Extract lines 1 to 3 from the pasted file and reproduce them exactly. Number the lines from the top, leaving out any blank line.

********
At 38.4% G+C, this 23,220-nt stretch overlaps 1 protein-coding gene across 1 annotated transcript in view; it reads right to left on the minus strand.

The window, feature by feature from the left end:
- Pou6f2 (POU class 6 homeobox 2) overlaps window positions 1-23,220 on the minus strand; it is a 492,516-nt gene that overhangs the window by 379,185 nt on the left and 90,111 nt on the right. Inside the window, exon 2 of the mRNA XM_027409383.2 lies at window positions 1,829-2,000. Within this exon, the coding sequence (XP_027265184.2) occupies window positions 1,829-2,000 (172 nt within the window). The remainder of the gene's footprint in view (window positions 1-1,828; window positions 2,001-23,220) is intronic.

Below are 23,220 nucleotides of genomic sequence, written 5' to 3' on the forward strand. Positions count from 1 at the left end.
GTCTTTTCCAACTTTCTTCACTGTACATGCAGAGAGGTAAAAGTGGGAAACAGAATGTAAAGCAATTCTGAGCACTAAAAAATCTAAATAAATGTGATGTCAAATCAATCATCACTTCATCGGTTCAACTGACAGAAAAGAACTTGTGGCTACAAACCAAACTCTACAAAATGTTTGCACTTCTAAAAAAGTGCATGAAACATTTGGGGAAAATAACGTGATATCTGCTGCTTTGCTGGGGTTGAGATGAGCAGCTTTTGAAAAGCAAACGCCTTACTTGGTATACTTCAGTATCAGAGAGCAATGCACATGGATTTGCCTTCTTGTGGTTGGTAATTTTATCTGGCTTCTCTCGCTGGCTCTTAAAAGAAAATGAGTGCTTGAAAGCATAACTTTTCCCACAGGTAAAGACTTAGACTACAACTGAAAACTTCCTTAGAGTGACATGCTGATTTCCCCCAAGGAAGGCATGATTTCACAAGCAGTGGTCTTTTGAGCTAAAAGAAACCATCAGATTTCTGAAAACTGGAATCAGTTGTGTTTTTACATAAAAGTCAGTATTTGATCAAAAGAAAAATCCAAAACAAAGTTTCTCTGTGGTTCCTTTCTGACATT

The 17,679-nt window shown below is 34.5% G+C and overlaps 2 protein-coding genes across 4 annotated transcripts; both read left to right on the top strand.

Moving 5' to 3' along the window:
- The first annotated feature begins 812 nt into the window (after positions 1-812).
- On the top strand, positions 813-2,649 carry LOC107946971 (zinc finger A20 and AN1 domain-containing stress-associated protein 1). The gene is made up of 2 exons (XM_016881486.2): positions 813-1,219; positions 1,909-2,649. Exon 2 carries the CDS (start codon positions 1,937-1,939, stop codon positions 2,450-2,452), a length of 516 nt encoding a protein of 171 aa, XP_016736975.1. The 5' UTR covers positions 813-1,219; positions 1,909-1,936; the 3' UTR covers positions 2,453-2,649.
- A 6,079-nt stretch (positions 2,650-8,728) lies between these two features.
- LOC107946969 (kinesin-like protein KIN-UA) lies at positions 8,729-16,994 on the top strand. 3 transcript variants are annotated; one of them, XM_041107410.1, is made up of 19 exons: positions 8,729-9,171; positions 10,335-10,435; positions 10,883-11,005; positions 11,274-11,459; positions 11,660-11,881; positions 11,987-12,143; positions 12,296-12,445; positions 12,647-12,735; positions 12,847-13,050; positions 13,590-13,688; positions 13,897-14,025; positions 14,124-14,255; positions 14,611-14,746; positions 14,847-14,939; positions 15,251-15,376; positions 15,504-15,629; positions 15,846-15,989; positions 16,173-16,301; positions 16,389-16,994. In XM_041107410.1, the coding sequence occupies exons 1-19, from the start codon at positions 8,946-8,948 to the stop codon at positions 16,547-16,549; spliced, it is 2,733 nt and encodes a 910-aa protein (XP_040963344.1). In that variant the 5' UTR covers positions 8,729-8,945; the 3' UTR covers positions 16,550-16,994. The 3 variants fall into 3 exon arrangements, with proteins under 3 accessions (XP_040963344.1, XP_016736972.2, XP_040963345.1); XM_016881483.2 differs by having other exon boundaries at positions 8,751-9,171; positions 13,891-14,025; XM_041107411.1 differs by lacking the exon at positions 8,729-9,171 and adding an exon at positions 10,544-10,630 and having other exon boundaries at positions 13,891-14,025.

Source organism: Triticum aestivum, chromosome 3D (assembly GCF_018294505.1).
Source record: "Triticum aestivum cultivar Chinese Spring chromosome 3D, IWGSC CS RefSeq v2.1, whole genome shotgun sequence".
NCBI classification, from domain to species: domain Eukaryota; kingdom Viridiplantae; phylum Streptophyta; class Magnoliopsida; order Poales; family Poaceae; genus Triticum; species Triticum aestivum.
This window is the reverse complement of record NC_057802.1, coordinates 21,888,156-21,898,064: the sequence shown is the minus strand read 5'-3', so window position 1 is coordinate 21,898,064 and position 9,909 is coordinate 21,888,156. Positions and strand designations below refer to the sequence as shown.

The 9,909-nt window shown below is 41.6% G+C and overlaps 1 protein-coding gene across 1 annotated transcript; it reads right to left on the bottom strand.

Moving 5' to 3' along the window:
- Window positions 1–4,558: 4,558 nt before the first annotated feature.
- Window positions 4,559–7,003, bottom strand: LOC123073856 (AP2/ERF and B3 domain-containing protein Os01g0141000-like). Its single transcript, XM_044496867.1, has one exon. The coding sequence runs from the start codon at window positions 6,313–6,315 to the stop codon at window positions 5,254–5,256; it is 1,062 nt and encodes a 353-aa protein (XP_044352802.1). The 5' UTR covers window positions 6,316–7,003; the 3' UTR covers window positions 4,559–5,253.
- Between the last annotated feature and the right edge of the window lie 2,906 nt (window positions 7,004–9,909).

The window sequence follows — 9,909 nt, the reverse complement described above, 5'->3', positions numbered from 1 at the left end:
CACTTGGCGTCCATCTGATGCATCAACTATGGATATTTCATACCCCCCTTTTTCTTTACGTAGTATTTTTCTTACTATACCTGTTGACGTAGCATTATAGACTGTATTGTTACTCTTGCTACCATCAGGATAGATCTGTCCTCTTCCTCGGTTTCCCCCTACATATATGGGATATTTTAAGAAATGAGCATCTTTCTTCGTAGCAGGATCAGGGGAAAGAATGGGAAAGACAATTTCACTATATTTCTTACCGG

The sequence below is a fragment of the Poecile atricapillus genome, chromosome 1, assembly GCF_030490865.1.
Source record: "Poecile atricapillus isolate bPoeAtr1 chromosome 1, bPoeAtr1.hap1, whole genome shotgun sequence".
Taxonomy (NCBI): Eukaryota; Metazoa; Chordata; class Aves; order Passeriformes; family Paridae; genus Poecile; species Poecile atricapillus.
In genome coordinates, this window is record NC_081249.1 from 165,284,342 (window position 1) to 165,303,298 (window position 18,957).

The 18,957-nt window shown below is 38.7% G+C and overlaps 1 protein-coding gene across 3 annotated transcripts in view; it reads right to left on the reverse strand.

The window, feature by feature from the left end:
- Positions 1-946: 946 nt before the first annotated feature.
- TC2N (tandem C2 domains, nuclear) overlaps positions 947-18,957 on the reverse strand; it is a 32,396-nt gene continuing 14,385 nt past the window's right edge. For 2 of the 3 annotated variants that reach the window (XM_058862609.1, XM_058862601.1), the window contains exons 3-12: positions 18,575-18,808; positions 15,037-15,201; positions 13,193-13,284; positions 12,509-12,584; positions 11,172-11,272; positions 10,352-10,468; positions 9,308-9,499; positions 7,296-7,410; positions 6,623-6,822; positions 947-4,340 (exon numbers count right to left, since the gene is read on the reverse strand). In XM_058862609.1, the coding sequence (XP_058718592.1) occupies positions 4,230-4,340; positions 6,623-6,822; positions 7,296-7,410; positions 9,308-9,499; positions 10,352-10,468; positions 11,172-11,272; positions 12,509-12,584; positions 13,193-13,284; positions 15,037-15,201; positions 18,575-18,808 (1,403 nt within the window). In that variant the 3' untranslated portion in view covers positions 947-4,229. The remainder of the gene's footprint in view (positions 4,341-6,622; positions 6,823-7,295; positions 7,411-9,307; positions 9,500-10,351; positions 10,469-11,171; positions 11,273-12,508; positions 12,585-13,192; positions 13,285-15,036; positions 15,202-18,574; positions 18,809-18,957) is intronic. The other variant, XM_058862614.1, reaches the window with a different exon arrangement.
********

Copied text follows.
At 38.4% G+C, this 23,220-nt stretch overlaps 1 protein-coding gene across 1 annotated transcript in view; it reads right to left on the minus strand.

The window, feature by feature from the left end:
- Pou6f2 (POU class 6 homeobox 2) overlaps window positions 1-23,220 on the minus strand; it is a 492,516-nt gene that overhangs the window by 379,185 nt on the left and 90,111 nt on the right. Inside the window, exon 2 of the mRNA XM_027409383.2 lies at window positions 1,829-2,000. Within this exon, the coding sequence (XP_027265184.2) occupies window positions 1,829-2,000 (172 nt within the window). The remainder of the gene's footprint in view (window positions 1-1,828; window positions 2,001-23,220) is intronic.